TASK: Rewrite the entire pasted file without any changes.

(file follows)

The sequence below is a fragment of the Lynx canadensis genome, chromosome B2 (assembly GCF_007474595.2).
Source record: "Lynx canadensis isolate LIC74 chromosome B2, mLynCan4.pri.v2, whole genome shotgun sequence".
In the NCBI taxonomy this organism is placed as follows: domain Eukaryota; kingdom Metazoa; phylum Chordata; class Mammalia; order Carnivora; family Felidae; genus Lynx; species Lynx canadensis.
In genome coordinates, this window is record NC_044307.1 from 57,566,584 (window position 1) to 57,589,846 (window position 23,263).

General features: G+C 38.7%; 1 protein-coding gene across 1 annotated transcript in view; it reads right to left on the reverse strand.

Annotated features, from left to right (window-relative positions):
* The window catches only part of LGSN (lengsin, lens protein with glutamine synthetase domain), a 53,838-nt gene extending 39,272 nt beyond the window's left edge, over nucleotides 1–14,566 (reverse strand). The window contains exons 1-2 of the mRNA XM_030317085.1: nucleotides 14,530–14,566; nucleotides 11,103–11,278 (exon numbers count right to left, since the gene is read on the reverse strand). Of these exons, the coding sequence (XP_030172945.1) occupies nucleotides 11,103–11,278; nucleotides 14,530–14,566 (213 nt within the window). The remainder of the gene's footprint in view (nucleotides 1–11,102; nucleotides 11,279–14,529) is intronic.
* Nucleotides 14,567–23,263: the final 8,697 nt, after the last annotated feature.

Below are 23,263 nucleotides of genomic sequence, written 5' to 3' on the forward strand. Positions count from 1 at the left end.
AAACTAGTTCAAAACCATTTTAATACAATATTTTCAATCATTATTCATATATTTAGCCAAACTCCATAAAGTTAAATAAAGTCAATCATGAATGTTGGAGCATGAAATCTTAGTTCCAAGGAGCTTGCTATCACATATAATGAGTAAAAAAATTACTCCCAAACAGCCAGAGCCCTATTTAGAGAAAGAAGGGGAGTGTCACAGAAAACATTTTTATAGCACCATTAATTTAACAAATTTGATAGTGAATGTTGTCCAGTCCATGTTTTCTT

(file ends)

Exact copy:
The sequence below is a fragment of the Lynx canadensis genome, chromosome B2 (assembly GCF_007474595.2).
Source record: "Lynx canadensis isolate LIC74 chromosome B2, mLynCan4.pri.v2, whole genome shotgun sequence".
In the NCBI taxonomy this organism is placed as follows: domain Eukaryota; kingdom Metazoa; phylum Chordata; class Mammalia; order Carnivora; family Felidae; genus Lynx; species Lynx canadensis.
In genome coordinates, this window is record NC_044307.1 from 57,566,584 (window position 1) to 57,589,846 (window position 23,263).

General features: G+C 38.7%; 1 protein-coding gene across 1 annotated transcript in view; it reads right to left on the reverse strand.

Annotated features, from left to right (window-relative positions):
* The window catches only part of LGSN (lengsin, lens protein with glutamine synthetase domain), a 53,838-nt gene extending 39,272 nt beyond the window's left edge, over nucleotides 1–14,566 (reverse strand). The window contains exons 1-2 of the mRNA XM_030317085.1: nucleotides 14,530–14,566; nucleotides 11,103–11,278 (exon numbers count right to left, since the gene is read on the reverse strand). Of these exons, the coding sequence (XP_030172945.1) occupies nucleotides 11,103–11,278; nucleotides 14,530–14,566 (213 nt within the window). The remainder of the gene's footprint in view (nucleotides 1–11,102; nucleotides 11,279–14,529) is intronic.
* Nucleotides 14,567–23,263: the final 8,697 nt, after the last annotated feature.

Below are 23,263 nucleotides of genomic sequence, written 5' to 3' on the forward strand. Positions count from 1 at the left end.
AAACTAGTTCAAAACCATTTTAATACAATATTTTCAATCATTATTCATATATTTAGCCAAACTCCATAAAGTTAAATAAAGTCAATCATGAATGTTGGAGCATGAAATCTTAGTTCCAAGGAGCTTGCTATCACATATAATGAGTAAAAAAATTACTCCCAAACAGCCAGAGCCCTATTTAGAGAAAGAAGGGGAGTGTCACAGAAAACATTTTTATAGCACCATTAATTTAACAAATTTGATAGTGAATGTTGTCCAGTCCATGTTTTCTT